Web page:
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Addressing RSV in Older Adults

Laura Hurley, MD, MPH

Associate Professor of Medicine
Division of General Internal Medicine
Department of Medicine
University of Colorado Anschutz Medical Campus
Aurora, Colorado
Primary Care Physician
Division of General Internal Medicine
Department of Medicine
Denver Health
Denver, Colorado

Laura Hurley, MD, MPH, has no relevant financial relationships to disclose.

View ClinicalThoughts from this Author

Released: September 19, 2022

Key Takeaways

  • Respiratory syncytial virus can be the cause of severe disease and mortality in adults older than 65 years of age.
  • Respiratory syncytial virus is underdiagnosed in this population.
  • Several new vaccines are in development for respiratory syncytial virus.

Burden of RSV Infection in Older Adults
Globally, approximately 64 million people are affected with respiratory syncytial virus (RSV) each year, causing approximately 160,000 deaths. In the United States, there are approximately 177,000 cases of older adults who are hospitalized with RSV every year. Among these cases, 14,000 older adults die from RSV each year.

Similar to symptoms of the cold and flu viruses, the symptoms of RSV may include a fever, runny nose, coughing, and sneezing. Thus, RSV is commonly undiagnosed in primary care, including in older adults. Other RSV symptoms include wheezing and a reduced appetite.

The transmission of RSV occurs through aerosolized viral droplets, skin-to-skin contact, or touching contaminated surfaces. Although RSV can manifest primarily as a coldlike syndrome, it can develop into a more severe lower-respiratory infection that may result in hospitalization and death.

Deficiencies in Screening and Awareness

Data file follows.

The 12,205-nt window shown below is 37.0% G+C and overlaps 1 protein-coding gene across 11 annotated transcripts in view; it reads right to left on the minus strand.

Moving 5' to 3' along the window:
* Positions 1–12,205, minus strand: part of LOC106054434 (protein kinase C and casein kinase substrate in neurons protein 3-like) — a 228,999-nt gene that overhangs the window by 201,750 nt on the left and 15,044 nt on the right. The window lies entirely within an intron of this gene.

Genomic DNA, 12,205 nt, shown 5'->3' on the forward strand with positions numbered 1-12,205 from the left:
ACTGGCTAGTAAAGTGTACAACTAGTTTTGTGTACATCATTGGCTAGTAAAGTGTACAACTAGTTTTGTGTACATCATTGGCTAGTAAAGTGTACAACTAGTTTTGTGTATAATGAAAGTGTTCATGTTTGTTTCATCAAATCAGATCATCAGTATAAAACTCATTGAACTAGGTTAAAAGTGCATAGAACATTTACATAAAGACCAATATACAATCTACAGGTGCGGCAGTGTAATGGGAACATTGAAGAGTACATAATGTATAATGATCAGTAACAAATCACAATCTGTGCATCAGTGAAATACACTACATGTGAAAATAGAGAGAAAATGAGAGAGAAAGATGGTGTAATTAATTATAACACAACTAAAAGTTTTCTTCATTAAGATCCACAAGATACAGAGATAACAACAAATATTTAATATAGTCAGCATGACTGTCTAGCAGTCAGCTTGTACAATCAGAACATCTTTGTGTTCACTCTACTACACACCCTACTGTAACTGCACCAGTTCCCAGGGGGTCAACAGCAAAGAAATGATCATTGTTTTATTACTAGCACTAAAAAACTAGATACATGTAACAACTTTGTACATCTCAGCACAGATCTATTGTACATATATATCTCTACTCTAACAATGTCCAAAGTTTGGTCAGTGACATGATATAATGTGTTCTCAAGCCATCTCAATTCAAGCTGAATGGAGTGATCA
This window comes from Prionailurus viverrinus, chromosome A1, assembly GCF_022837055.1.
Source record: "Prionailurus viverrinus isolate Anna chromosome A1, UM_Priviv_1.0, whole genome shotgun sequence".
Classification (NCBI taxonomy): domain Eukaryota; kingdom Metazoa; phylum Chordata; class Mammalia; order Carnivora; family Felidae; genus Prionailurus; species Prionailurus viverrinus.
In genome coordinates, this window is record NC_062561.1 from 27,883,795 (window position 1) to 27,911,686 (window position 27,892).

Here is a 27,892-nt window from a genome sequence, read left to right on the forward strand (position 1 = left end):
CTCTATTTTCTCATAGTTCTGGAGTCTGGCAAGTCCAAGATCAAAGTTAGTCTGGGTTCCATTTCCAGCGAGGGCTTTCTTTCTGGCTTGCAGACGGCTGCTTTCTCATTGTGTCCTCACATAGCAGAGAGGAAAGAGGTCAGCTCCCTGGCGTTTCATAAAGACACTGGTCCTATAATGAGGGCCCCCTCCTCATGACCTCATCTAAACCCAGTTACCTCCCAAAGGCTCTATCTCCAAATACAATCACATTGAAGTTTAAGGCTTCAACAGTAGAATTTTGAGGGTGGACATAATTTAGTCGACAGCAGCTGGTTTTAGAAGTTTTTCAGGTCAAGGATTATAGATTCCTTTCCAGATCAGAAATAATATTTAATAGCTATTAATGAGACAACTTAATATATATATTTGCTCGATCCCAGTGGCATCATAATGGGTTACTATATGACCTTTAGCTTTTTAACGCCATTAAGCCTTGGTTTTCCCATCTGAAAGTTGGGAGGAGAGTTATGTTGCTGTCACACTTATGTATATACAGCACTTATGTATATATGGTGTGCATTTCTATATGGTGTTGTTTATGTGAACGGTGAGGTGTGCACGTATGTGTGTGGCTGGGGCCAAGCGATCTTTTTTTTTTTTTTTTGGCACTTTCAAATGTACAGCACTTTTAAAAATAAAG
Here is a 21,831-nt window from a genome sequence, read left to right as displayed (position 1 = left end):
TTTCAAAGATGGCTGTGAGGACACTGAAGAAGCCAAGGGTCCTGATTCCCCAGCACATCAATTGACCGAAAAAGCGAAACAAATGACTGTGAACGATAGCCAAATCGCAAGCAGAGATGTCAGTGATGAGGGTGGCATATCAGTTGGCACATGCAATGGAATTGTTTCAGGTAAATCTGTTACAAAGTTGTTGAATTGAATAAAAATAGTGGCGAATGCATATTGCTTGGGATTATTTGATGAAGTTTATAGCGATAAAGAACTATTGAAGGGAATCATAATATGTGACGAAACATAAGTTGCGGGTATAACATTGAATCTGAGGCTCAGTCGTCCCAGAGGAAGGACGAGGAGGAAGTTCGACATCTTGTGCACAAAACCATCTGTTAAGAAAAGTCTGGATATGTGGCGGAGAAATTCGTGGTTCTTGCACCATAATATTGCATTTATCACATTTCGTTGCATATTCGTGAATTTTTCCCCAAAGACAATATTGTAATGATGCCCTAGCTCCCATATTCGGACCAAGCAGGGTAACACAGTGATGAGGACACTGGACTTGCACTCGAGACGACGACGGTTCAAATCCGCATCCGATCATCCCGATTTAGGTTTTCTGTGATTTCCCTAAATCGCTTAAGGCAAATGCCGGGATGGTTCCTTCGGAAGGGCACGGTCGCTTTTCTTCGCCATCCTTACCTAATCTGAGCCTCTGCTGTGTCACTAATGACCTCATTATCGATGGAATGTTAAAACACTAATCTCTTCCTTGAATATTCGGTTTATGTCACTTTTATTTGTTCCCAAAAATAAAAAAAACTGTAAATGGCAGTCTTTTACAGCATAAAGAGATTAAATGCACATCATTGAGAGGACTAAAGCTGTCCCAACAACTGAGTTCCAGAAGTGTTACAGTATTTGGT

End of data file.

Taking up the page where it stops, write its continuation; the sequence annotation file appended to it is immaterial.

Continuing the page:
RSV can be unrecognized or underrecognized in my clinical practice and across the United States for several reasons. First, RSV is indistinguishable from other upper-respiratory infections and might be mistaken for another viral respiratory infection. Second, adults tend to have a lower viral load in their respiratory specimens. Therefore, even if a healthcare professional tests for RSV, the test may be negative, particularly with rapid antigen-type tests (as opposed to a polymerase chain reaction [PCR] test). Third, when people are admitted to the hospital, the recorded diagnosis often is chronic obstructive pulmonary disease or a congestive heart failure exacerbation, when in fact RSV might have been the precipitant for those events. Lastly, there is no real motivation to check for RSV because therapeutic options that are specific to RSV are not currently available.

However, awareness of RSV may change in the COVID-19 era. Whereas RSV was previously tested primarily in inpatient settings, I believe that outpatient PCR testing is becoming more common. In my clinical practice, outpatient PCR testing is now used to detect COVID-19, influenza, and RSV, and this increase in outpatient PCR testing might increase our awareness of the prevalence of RSV. Having said that, given the cost of PCR testing, it is unknown whether continued outpatient testing will be sustainable after the pandemic.